As many of you know, I contribute content for ESPN Fantasy Baseball. I was recently tasked with generating my top-250 starting from May 16 through the end of the season. What’s done is done. The instructions were to rank performance going forward. My rankings, to put it kindly, caused quite a stir. So much so, in fact, that a reader felt compelled to honor me with a troll Twitter account dedicated to my stupidity.
Interspersed within the comments was the typical Pee Wee Herman rhetoric. Apparently I’m an idiot, a moron, stealing money from ESPN and would be welcomed into a slew of leagues. None of this bothers me. I’ve been called worse and completely understand what comes with the territory. However, there were a couple of insinuations that did get under my skin a bit.
There were several references suggesting my rankings were nothing more than a publicity stunt to draw attention to myself, perhaps in an effort to increase hits for my Insider columns. I was accused of pulling names out of a hat or using a random number generator to come up with my rankings. The irony here is other than maybe my colleague Tristan H. Cockcroft’s, mine were the only set completely formulaic, spreadsheet driven projections. I guarantee mine were the least subjective of the lot. This is not to say my way is right and the others were wrong, I’m simply pointing out the irony, and fallacy of the accusations.
Since the system I used to generate the ESPN rankings is the same engine I use to produce the Mastersball Platinum rest-of-season projection updates, I thought I’d kill the proverbial two birds with one stone and reiterate my philosophy with respect to projections. Platinum subscribers will be receiving a bit more detailing the actual procedure, but since I haven’t done this in awhile, this is a perfect time to wax poetic on my philosophy while briefly introducing the new means I am employing to compute in season projections.
The most important aspect of this discussion is to understand the true nature, meaning and application, of a projection. A projection is a weighted average of a set of logical outcomes. While conventionally a projection is offered as a static number, it is in truth a range. Projections are best thought of as a bell curve with the poorer outcomes to the left and the favorable outcomes to the right. What we call the projection is the apex of the curve. By focusing on a static entity, we often lose sight of the fact a bad year is really just an outcome to the left of the apex while a good year is to the right. Both are within the range of possible outcomes. But yet, if those of us in the business of prognostication say Prince Fielder will hit 35 homers and he hit 29, we were wrong. It’s not that Fielder ended up within the lower end of his range of possible outcomes. We were wrong.
Here’s where my philosophy isn’t universally shared and is annually called into question on our message forum. For me, a projection is completely objective. The secret sauce fueling my projection engine is 100 percent numbers driven. What’s good for the goose is good for the gander.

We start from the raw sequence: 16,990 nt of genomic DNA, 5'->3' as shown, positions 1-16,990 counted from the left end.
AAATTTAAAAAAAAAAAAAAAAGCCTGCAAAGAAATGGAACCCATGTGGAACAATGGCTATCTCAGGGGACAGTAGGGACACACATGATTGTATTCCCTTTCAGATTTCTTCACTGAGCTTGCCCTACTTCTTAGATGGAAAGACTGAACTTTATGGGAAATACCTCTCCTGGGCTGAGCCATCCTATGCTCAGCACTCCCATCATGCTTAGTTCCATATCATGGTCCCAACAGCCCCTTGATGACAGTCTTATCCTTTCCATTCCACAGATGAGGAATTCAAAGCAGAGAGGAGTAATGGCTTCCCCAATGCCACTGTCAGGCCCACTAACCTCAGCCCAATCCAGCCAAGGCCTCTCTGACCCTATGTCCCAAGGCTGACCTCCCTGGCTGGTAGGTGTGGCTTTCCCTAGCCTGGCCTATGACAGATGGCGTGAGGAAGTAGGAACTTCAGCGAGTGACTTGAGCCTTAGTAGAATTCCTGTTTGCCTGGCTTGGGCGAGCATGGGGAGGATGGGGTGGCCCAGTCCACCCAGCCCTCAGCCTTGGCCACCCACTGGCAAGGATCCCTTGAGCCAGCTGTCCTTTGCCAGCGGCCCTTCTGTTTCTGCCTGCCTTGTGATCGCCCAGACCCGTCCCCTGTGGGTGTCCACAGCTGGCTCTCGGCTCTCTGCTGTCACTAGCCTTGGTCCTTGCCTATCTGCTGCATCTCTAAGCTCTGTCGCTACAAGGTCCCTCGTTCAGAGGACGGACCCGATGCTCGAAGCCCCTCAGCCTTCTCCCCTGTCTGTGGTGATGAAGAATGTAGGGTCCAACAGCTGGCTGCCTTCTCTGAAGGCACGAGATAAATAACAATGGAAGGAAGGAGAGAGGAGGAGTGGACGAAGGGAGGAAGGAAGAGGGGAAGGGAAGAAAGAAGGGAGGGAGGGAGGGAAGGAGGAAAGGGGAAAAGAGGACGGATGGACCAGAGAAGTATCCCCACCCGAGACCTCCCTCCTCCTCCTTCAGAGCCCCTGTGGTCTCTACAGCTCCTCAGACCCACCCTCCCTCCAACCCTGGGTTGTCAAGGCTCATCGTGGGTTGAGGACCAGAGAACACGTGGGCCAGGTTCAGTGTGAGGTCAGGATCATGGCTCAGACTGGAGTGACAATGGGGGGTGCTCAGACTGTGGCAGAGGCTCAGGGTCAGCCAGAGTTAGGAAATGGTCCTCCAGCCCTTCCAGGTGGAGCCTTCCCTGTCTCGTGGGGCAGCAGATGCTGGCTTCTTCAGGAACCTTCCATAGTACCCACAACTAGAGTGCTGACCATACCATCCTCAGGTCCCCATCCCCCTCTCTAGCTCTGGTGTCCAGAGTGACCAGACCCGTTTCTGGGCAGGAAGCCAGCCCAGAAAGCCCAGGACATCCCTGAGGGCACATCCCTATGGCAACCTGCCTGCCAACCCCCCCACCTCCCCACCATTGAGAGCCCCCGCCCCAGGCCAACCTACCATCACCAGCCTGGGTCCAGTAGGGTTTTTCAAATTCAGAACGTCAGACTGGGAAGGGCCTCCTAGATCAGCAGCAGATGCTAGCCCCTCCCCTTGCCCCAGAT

In order to abide by such a philosophy certain traits are necessary. You have to be disciplined. You need to be conscientious so the secret sauce is always reflective of the most current research. You have to be obstinate. But perhaps most importantly, you need to have incredibly thick skin so you can accept being wrong.
This may seem counter-intuitive and downright ridiculous if you don’t truly understand projection theory. The objective is not to be right (which is what the masses shoot for). Trying to be right introduces the subjective bias that I avoid. The goal is to identify the most probable outcome. This is the ultimate irony to some of the comments on my ESPN rankings. Because I did not follow the herd on several players, the interpretation was I was being too cute in an effort to delineate myself and be able to say I was right. Whereas, the reality is that’s where my completely objective spreadsheet said to rank the player.
By subjective bias, I am referring to the act of treating two players with a similar trait differently. How many times have you heard a player is in store for a good year because of a solid second half or even a great September? My response is to pick out another player with a strong second half and ask why they aren’t being afforded the same credit. What’s good for the goose is good for the gander. Either everyone gets a bump for a better second half or no one does. And if this is the case, the criteria is no longer subjective, but objective.
In an effort to be right, many project numbers to the left or right of the apex. To be clear, this is not the same as betting on the come, and purposely drafting or buying the upside of a player. I’ll do that all the time. I am speaking of subjectively projecting a player to do better or worse that what the number say for one reason or another.
This is where things get hairy and is exactly akin to the old school versus new age scouting conundrum. There was a time each spring where my cell phone would ring and someone who’s opinion I trust that may or may not have founded this site, moved on to work at ESPN and is now a professional scout would be on the other end, sharing a tidbit about a guy with a new pitch or a reworked swing to generate more power. I’d like to think I’m good, but I don’t have a way to work that into my secret sauce other than to subjectively change a strikeout rate or HR/FB ratio, etc. And, we all do that. It’s just that some use less salient information all the way up to the extreme of a whim.